Next month, the Denver Public School Board will decide on a replacement for Nate Easley Jr., a former board president who has served the Montbello, Green Valley Ranch and Stapleton neighborhoods since 2009.
Easley will step down from his seat in March to become the executive director of the Denver Scholarship Fund.
All Denver residents should be asking: What criteria will be used to pick his replacement? How transparent will the process be?
This school board has a recent history of being divided into two factions. Will those factions come together to find a compromise candidate — who will listen to both sides with an open mind? Or will one fraction only look to get a like-minded candidate?
Are there a few people going behind closed doors to lobby the board and the superintendent? Shouldn’t the residents of these affected neighborhoods have more influence on the replacement than outside influences?
One benefit of age is that I have a long memory and have seen similar things happen. In the mid-1970s, our northeast neighborhood was ripe with rumors that Denver City Councilman Elvin Caldwell was going to resign to take a city department head job and then Mayor Bill McNichols would pick Caldwell’s replacement. Some young Turks — me included — derailed the plan by pushing for a charter change to require special elections when a council member resigned during a term.
When this issue was placed on the ballot, residents overwhelmingly agreed and King Trimble was elected by the people of the district. It was the right thing to do at the time and I believe the same process of a special election should be done for DPS board members who leave before their terms expire.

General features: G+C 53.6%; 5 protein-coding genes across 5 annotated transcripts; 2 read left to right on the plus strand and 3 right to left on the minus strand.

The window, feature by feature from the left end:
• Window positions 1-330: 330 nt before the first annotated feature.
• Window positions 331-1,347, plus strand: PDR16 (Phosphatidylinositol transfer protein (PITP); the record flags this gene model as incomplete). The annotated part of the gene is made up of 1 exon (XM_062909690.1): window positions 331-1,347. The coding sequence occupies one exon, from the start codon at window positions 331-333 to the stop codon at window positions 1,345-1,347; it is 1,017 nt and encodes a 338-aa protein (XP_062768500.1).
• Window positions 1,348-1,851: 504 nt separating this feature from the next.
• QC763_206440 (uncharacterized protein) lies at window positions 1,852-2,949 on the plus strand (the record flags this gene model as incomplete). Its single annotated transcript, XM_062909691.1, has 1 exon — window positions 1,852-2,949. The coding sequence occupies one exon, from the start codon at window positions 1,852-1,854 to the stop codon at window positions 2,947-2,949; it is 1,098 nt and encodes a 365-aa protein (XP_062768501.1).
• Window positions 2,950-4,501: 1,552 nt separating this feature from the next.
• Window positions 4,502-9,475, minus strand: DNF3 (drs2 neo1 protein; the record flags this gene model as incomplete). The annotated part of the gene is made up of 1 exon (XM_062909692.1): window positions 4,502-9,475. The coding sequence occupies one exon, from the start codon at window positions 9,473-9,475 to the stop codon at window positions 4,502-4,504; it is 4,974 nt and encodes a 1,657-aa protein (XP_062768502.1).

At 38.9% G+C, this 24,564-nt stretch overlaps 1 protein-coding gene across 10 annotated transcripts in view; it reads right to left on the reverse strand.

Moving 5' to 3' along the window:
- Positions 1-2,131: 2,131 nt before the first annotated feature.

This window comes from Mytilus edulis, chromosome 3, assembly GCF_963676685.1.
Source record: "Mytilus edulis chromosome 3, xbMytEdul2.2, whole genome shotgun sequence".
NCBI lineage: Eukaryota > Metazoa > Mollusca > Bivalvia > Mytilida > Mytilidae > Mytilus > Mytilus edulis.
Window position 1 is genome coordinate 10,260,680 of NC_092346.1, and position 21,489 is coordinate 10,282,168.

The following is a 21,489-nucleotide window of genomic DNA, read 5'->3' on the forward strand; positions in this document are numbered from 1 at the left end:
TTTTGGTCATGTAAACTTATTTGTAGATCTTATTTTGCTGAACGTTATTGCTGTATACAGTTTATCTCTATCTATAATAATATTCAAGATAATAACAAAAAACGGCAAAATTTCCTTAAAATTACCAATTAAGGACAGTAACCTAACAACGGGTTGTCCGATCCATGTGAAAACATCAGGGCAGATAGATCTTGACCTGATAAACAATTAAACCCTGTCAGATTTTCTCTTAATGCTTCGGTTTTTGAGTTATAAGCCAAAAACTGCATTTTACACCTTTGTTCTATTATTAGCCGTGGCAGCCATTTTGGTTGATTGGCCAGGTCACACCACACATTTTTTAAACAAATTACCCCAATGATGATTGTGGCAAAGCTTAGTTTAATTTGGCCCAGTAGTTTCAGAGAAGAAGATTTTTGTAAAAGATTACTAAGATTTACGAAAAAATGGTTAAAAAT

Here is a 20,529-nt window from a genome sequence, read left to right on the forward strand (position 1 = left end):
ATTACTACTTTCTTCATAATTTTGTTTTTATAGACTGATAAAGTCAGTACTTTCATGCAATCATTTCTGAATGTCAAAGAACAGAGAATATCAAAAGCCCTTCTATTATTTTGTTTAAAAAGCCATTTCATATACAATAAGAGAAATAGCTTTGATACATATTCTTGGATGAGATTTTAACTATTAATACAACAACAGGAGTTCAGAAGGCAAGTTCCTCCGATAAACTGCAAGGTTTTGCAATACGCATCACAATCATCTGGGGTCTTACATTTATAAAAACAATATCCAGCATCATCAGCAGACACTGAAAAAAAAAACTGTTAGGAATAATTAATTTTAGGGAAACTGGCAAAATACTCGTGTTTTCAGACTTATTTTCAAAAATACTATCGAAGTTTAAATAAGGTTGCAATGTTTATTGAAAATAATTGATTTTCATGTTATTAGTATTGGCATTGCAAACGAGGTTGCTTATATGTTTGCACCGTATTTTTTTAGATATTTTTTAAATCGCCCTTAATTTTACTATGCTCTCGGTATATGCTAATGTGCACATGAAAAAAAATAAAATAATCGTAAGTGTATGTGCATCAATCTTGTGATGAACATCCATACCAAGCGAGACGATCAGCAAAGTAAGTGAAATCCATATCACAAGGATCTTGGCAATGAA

That way the above questions and the rumors surrounding the current situation would be put to rest. No school board or school superintendent should hold the power that should rest with the electorate.
There are outstanding individuals on the school board who can and should insist the process of naming Easley’s replacement is open and fair. These board members also can help change the rules and can put forward this idea of a special election.
It may be too late to have a special election for Easley’s replacement but now is the time to move in that direction.
There will be debate on whether the cost of a special election is warranted. But there is no price tag on true democracy where the individuals — who pay the property taxes that support our public schools — choose their representatives.
True democracy is always the best decision. Let the people decide.
Wellington E. Webb served as Denver’s mayor from 1991-2003.